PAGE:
How does a long-term care rider work?

If you have a policy with a long-term care rider, you can access the death benefit while you are still alive. First, a doctor must diagnose you with a chronic illness. Such illnesses include:

  • Alzheimer's disease or dementia
  • COPD
  • Cancer
  • Heart disease
  • Multiple sclerosis
  • HIV/Aids

You must also show that you've had this condition for at least 90 days (called the elimination period). In addition, you must have difficulties taking care of yourself. You must be unable to do at least two of six activities of daily living (ADL's) which are things like:

  • Feeding yourself
  • Toileting
  • Bathing
  • Dressing yourself
  • Walking

Long-term health care could be as simple as having a visiting nurse in to see someone a few times a week, or it could be a stay in a nursing home, depending on what issues there are and how long they are expected to last.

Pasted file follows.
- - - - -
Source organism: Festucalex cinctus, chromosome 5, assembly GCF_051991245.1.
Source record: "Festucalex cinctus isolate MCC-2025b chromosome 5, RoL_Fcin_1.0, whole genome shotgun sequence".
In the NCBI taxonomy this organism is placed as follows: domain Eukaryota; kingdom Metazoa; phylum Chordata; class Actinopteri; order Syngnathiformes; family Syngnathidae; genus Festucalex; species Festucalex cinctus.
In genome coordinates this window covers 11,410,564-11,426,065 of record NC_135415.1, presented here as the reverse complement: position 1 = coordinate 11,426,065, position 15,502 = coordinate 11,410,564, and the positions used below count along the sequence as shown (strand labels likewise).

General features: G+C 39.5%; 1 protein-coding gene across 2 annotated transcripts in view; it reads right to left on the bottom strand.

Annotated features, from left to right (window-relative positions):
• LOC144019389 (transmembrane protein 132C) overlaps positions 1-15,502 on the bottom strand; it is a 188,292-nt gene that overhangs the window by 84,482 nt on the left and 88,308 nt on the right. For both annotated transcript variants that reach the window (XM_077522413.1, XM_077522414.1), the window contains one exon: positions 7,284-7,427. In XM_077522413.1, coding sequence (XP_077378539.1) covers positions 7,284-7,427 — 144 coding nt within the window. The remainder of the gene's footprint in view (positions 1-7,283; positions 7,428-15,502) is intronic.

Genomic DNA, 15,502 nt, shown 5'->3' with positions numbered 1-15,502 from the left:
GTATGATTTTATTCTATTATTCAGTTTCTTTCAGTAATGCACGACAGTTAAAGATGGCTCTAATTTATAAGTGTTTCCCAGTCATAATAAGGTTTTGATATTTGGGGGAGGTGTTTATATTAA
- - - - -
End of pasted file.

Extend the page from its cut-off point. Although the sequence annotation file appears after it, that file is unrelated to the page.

The way long term care riders work is they pay you either a lump sum payment or monthly payments, and the insurance company subtracts them from the death benefit.

The advantages are:

  • You don't have to buy a separate policy.
  • You have some protection against long-term care if you need it.
  • Premium amounts are locked in.

There are also some disadvantages:

  • You have to choose the rider when you buy the policy to get the best rate. You can add it later, but your premiums will go up.
  • You reduce the death benefit left to your heirs.
  • In some cases, the cost of long-term care may be more than the life insurance policy, meaning your heirs get nothing.

Are there different types of long-term care riders?

Most long term care riders are either:

  • Reimbursement
  • Indemnity

Reimbursement pays you for incurred health care costs, up to a limit. An indemnity rider pays the maximum daily benefit. You could use the money for health care costs, and if there's money left over you can use it however you like. Indemnity riders are more expensive than reimbursement riders.

What are the alternatives to a long-term care rider?